Tracking the Zach Attack
At season's quarter mark, Parise producing like an MVP
While not much has slowed the 14-5-1 Devils through the first 20 games of the season, it seems nothing can stop Parise from a repeat of last year, when he collected a team-high 45 goals and 94 points.
At the quarter mark of the campaign, Parise is on pace to become the first 50-goal and 100-point scorer in franchise history with 53 goals, 53 assists and 106 points. He'll carry a six-game goals streak into Dallas, where the Devils battle the Stars on Saturday.
Parise leads all Devils with 13 goals and 26 points, and continued his red-hot play with two goals in Thursday's 3-2 shootout loss in Nashville. After dropping their first road game of the season Monday at Philadelphia, the Devils suffered back-to-back losses for just the second time this year.
New Jersey shook off an 0-2-0 start with 14 wins in its next 16 games. Parise has been the constant catalyst, and has skated recently on a line with Travis Zajac and Patrik Elias, the franchise's all-time leading scorer.
Parise warmed slowly, notching one goal in his first five games. That was followed by five goals during a four-game goals streak from Oct. 16-24. He recorded three assists during a five-game goal drought from Oct. 28-Nov. 6, and has been unstoppable since.
Parise's current streak matches Tampa Bay's Steven Stamkos for the NHL's longest this season, while also tying the longest in Devils' history (Parise, Bobby Holik, Valeri Zelepukin, Kirk Muller and Pat Verbeek). Fourteen of the New Jersey's last 19 goals have come with Parise on the ice, and Jersey's Team has climbed to within one point of Washington for the Eastern Conference lead.
Head coach Jacques Lemaire has applauded Parise's work ethic. He is the rare player who can dominate the scoresheet without missing a beat defensively.
"It’s hard to believe, but yes," Lemaire said. "There’s only, I wouldn’t say a handful, maybe a little bit more than a handful of players that you have adjust for them because they can’t do this. They’re strictly offensive players, and if you take anything off of them by making them play defensively, then they’re not as good offensively. There’s not a lot of players like that, but there are a few."
New Jersey is tied with Buffalo for the fewest goals allowed (43) in the League, and leads the Atlantic despite having scored the fewest goals of any team in the division (55). Parise, who has 11 points in his last six games, has accounted for the lion's share of New Jersey's tallies.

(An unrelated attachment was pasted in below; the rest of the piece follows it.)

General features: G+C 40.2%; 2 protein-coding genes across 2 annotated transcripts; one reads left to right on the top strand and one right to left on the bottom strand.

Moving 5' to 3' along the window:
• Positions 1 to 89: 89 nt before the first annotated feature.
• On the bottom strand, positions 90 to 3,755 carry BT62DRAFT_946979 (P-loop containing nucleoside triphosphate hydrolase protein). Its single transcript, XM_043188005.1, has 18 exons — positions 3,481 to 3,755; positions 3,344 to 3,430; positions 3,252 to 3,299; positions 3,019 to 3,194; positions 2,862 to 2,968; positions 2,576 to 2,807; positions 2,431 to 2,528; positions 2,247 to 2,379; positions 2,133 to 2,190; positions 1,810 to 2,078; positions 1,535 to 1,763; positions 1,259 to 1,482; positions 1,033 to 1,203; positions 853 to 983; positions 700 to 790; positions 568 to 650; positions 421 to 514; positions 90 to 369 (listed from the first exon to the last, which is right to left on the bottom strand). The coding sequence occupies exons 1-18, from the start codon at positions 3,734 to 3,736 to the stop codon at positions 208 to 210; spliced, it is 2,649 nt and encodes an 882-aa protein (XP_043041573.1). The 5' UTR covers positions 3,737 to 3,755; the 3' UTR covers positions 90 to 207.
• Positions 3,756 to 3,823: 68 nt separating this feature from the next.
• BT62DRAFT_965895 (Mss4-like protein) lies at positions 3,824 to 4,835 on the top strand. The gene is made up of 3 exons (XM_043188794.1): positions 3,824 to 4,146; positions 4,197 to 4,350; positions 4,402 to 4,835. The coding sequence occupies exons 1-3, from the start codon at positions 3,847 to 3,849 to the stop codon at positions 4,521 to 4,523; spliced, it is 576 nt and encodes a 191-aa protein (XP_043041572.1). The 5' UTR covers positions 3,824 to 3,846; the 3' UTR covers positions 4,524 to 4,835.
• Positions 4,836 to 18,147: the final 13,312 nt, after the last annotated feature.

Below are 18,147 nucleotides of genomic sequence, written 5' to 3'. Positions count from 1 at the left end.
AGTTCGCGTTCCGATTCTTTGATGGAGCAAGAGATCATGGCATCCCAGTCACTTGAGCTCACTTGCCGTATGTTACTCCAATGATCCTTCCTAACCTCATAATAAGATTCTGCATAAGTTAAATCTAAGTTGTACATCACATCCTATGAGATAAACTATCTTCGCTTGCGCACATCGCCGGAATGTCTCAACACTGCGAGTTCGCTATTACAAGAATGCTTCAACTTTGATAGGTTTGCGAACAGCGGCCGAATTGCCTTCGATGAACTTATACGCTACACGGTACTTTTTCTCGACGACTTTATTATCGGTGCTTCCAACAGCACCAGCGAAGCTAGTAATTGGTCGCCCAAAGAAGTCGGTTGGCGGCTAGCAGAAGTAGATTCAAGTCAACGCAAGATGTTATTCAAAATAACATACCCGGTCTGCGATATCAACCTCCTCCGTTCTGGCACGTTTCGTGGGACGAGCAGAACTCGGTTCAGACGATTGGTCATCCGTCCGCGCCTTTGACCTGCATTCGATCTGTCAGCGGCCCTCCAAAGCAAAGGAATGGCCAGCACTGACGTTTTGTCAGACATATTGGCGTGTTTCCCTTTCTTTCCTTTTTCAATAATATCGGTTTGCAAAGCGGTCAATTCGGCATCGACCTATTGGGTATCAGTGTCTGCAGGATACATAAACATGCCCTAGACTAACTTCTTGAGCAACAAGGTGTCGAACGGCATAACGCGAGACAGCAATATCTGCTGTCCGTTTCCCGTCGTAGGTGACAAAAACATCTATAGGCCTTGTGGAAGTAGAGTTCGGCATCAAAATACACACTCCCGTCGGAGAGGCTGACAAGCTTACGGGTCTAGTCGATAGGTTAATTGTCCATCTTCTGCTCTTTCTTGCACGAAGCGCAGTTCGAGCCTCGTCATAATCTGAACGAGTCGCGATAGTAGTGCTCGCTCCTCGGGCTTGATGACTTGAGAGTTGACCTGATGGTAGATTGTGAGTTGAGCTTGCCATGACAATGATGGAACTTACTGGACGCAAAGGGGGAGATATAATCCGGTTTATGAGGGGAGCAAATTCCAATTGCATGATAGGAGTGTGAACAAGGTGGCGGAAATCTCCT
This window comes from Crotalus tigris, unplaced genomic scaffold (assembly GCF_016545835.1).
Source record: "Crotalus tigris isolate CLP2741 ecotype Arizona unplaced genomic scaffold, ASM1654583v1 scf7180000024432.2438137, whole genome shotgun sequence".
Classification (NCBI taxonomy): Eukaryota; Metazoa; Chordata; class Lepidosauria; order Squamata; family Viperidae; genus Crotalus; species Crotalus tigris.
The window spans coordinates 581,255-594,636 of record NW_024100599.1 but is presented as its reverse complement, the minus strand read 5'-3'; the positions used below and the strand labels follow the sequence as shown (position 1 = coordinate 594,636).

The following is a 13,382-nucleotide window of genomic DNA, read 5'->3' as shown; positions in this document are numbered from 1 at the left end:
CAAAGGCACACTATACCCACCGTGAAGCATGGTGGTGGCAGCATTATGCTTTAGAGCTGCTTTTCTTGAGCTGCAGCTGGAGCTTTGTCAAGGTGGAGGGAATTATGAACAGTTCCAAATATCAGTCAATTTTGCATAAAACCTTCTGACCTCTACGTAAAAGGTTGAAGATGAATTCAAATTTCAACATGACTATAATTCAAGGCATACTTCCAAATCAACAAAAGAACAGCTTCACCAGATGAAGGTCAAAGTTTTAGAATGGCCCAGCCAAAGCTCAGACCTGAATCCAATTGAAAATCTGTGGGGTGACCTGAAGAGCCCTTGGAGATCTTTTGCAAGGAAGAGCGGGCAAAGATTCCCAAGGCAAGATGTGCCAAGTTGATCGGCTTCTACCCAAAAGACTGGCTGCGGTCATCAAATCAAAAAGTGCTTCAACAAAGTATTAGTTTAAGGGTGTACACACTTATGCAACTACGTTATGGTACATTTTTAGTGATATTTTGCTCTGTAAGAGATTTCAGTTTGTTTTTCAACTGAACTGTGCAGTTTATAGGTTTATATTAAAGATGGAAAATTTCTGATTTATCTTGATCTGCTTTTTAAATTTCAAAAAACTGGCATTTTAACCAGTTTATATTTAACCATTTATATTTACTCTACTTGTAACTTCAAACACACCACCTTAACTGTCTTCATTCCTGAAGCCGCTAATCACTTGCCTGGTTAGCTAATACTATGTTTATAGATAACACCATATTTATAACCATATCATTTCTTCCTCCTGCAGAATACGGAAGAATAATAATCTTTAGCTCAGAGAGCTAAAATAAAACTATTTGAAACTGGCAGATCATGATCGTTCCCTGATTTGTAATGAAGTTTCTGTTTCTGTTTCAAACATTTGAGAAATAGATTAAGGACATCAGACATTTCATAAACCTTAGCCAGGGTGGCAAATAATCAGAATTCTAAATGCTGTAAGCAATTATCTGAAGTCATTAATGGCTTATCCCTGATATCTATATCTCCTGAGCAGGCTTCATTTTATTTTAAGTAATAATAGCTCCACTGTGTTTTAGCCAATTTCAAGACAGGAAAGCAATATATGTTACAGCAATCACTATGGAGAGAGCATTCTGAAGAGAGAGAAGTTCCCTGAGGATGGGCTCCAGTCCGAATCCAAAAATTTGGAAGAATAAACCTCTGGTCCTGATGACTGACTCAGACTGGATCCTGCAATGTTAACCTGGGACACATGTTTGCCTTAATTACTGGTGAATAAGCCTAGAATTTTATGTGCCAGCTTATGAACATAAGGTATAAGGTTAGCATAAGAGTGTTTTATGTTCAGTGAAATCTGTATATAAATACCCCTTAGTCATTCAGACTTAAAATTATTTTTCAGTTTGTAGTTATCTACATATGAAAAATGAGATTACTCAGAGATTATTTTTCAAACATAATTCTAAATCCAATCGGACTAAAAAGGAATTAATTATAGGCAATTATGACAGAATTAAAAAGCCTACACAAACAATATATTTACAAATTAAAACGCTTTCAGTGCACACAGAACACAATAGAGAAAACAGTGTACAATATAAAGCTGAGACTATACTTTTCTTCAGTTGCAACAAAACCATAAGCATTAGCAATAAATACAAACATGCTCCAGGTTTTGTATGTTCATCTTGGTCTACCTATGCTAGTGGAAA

Entering Friday's action, Parise was tied for third in points with Anaheim's Corey Perry and San Jose's Joe Thornton. He's a plus-10 in the last five games and leads NHL forwards with a plus-15. His next game-winning goal will tie him with Brian Gionta and Stephane Richer for the fourth-most in Devils' history (30).
Parise's 13 goals account for a higher percentage (25%) of his team's production than either Alex Ovechkin (19.5%) or Marian Gaborik (24.2%), who lead the League with 15 goals apiece. When Ovechkin recently missed six games with an upper body injury, Washington's only two losses came against New Jersey.
Strong goaltending and reliable play from a depleted defense corps have steered the Devils through several injuries to key regulars in the early going. Twenty games in, New Jersey has already lost 68 man-games to injury.
Martin Brodeur (12-5-1, 2.19 GAA, .921 save percentage) and Yann Danis (2-0, 1.00, .964) have given the Devils a chance to win every night. Defenseman Andy Greene was scratched from a handful of games to start the year, but has shown he can handle almost 30 minutes of ice time in the absence of top blueliners Paul Martin (arm) and Johnny Oduya (lower body).
Through the Devils' ups and downs with injuries, Parise has been a tireless offensive force. He was named an alternate captain this season for the first time in his five-year career, and has earned every stitch holding the 'A' on his sweater.
But Parise does more than make the Devils dangerous. A proven 40-goal talent who's responsible in his own zone and comes to play every night also sets a good example for the next generation of Jersey's Team.
"Zach is a great model for the young guys," Lemaire said. "Zach doesn’t have his success because he’s cutting corners short, or because he’s not working every night. That’s why he’s got success, because he’s working every night, he’s working every shift. He does what he has to do every shift to be successful. That’s why he’s good."